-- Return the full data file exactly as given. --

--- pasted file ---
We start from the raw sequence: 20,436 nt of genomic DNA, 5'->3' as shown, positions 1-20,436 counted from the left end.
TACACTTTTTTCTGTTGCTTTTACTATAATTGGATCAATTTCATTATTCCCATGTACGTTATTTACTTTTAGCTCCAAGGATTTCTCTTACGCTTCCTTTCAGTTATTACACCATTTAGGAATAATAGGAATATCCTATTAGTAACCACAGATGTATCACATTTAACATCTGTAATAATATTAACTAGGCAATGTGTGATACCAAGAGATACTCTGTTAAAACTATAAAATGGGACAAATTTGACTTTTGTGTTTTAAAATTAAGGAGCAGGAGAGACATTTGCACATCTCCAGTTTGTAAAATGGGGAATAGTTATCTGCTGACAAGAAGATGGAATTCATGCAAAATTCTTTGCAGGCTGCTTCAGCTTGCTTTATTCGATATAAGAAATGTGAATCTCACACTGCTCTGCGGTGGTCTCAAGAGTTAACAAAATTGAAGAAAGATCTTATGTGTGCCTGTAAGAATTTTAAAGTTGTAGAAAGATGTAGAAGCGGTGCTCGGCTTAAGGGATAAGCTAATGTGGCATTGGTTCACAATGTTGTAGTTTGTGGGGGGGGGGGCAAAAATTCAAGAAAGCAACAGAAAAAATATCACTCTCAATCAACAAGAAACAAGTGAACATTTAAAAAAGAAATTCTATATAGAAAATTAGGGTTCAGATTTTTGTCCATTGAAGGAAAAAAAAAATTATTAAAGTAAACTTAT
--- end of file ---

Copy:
We start from the raw sequence: 20,436 nt of genomic DNA, 5'->3' as shown, positions 1-20,436 counted from the left end.
TACACTTTTTTCTGTTGCTTTTACTATAATTGGATCAATTTCATTATTCCCATGTACGTTATTTACTTTTAGCTCCAAGGATTTCTCTTACGCTTCCTTTCAGTTATTACACCATTTAGGAATAATAGGAATATCCTATTAGTAACCACAGATGTATCACATTTAACATCTGTAATAATATTAACTAGGCAATGTGTGATACCAAGAGATACTCTGTTAAAACTATAAAATGGGACAAATTTGACTTTTGTGTTTTAAAATTAAGGAGCAGGAGAGACATTTGCACATCTCCAGTTTGTAAAATGGGGAATAGTTATCTGCTGACAAGAAGATGGAATTCATGCAAAATTCTTTGCAGGCTGCTTCAGCTTGCTTTATTCGATATAAGAAATGTGAATCTCACACTGCTCTGCGGTGGTCTCAAGAGTTAACAAAATTGAAGAAAGATCTTATGTGTGCCTGTAAGAATTTTAAAGTTGTAGAAAGATGTAGAAGCGGTGCTCGGCTTAAGGGATAAGCTAATGTGGCATTGGTTCACAATGTTGTAGTTTGTGGGGGGGGGGGCAAAAATTCAAGAAAGCAACAGAAAAAATATCACTCTCAATCAACAAGAAACAAGTGAACATTTAAAAAAGAAATTCTATATAGAAAATTAGGGTTCAGATTTTTGTCCATTGAAGGAAAAAAAAAATTATTAAAGTAAACTTAT